WHERE ARE THE LEADERS?

To train or to entertain

The dilemma of the modern corporate enter-trainerOne of my friends who is a corporate trainer/teacher/facilitator, wrote to me on Teacher’s Day and talked about how the nature of training/teaching has changed.Observation: attitudes of students have changed…Guru is not...

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Is Islam a religion of peace?

Question:    How can we say that Islam is a religion of peace when it advocates all kinds of violence and its believers engage in violence in many places in the world?Answer:       This type of question is very common in...

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To beard or not to beard

It is very interesting to note the judgement regarding the Muslim IAF officer who claimed that keeping a beard is his religious obligation. The Indian Express reported that the ruling given was, “Emphasising the need to “maintain discipline” in the Indian Air Force...

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Fact is stranger than fiction

I discovered a new word: Mitron. It means, ‘A large group of unsuspecting people about to be hit by something they will take a long time to recover from.’ Ironically it comes from the Hindi word – Mitron (Mitr = friend. Mitron = of friends). I believe we are in a...

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Anesthetized anarchy

We, in India, are living in a state of anesthetized anarchy. We seem to have lost it in more ways than one. In the days of the sabretooth tiger mankind needed to be totally in touch with reality if it wished to avoid being the tiger's next meal. Since we made the STT...

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Money, money, money

Money problems are not money problems, even when they are money problems.   Dire Straits’ famous song has some very politically incorrect lyrics but the refrain, ‘Money for nothing and the chicks for free’ sums up the situation of black marketeers and owners before...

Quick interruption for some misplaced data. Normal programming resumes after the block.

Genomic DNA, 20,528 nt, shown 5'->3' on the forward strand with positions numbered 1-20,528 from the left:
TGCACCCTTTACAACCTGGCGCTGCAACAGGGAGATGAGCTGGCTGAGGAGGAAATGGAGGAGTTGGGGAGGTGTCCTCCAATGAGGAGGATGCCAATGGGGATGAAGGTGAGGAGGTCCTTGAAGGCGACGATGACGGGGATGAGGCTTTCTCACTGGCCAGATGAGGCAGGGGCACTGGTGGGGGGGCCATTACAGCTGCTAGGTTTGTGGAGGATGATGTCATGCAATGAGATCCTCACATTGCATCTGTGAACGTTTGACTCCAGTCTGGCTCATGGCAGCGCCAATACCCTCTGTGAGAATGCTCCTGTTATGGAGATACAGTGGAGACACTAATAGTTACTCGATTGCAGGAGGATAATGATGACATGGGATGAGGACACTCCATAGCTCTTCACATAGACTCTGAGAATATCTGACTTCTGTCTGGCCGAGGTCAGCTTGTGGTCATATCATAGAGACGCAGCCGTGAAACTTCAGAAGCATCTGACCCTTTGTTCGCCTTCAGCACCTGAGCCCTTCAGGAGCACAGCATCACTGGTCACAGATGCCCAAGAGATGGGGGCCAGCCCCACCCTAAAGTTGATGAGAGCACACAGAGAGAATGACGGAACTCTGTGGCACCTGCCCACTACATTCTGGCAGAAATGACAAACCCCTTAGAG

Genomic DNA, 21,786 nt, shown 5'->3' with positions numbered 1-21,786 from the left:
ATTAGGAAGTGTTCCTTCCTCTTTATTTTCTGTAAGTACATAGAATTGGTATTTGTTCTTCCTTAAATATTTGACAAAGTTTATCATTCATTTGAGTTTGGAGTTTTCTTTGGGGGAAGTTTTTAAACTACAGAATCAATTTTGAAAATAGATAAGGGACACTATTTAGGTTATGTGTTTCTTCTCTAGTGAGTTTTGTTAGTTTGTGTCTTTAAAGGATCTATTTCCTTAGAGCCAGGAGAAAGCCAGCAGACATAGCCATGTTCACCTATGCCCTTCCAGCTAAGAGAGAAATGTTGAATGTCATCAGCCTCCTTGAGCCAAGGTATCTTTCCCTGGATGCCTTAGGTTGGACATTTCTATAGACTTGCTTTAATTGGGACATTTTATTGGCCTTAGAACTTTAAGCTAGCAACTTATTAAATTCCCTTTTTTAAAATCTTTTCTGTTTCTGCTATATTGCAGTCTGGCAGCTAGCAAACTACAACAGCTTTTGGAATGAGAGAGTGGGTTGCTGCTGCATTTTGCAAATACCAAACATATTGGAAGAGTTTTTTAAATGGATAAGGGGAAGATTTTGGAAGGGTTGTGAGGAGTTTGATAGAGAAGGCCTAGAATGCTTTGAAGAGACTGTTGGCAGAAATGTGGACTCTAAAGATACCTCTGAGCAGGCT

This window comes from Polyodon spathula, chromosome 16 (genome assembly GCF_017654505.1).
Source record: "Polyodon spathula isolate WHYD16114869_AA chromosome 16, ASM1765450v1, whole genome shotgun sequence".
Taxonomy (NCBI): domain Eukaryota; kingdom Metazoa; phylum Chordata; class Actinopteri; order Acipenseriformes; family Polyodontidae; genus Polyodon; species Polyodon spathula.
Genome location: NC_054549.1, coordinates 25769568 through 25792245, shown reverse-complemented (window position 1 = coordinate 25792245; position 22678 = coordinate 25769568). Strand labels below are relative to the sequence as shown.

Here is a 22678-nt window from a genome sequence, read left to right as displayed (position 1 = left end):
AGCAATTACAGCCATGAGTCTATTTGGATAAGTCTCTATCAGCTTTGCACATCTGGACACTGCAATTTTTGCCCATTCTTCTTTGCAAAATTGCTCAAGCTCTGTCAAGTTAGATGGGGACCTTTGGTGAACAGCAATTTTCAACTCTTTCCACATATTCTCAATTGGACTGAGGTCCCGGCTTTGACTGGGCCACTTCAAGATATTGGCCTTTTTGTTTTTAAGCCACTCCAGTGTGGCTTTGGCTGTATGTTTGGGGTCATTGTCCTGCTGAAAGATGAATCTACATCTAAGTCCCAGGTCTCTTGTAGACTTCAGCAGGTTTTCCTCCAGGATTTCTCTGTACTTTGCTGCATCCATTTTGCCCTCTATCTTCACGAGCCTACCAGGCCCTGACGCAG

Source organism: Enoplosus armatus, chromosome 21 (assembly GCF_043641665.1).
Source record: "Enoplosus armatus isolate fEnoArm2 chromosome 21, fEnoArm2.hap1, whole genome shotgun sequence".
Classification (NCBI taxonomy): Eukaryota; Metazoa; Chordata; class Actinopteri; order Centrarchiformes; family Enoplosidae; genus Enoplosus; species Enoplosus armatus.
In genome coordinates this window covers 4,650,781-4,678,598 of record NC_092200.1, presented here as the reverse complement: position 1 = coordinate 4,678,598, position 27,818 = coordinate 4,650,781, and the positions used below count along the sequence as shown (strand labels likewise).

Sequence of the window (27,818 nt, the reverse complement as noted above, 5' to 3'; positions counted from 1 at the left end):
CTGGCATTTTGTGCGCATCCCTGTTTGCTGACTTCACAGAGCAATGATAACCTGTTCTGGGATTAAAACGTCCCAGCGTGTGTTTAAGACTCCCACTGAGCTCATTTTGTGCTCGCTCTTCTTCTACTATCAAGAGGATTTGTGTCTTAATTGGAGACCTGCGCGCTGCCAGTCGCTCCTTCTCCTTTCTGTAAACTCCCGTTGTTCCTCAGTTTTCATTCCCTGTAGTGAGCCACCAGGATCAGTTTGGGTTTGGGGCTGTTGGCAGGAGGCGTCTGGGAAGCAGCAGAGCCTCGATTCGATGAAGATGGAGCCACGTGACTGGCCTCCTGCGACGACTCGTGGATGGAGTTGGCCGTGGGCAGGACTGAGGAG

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Building a Winning Team

Extract from ‘An Entrepreneur’s Diary’ Finally a word about people skills; the ability to build and run high performance teams. This is what spells the difference between commercial success and failure. No matter how skilled and talented an entrepreneur may be, no...

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On being ‘Trumped’

Whew! Finally, the charade is over. Donald Trump is now the President of the United States of America. What does that mean? It means that Simpsons prediction came true:...

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Close Encounters of the Terminal Kind

Ralph Chaplin said: “Mourn not the dead that in the cool earth lie, but rather mourn the apathetic throng, the coward and the meek who see the world’s great anguish and its wrong but dare not speak.”A friend asked me for my opinion about the Bhopal ‘encounter’ which...

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If I advised the AIMPLB

Okay! So, you are laughing. Good! I love to make people happy and after all we all have our right to fantasize. The question I asked myself was, ‘If I were to be invited to advise the AIMPLB at this rather heated moment, what would I say?’ Key word? IF. Please don’t...

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When the voiceless get a voice

If there’s one overwhelming sign that numbers mean nothing and organization means everything, it is the plight of Dalits and Muslims in India. Dalits and Muslims are officially 17% and 13% of the population. That means that together one in three Indians is a ‘Dalim’ –...

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Advice to a young friend going to university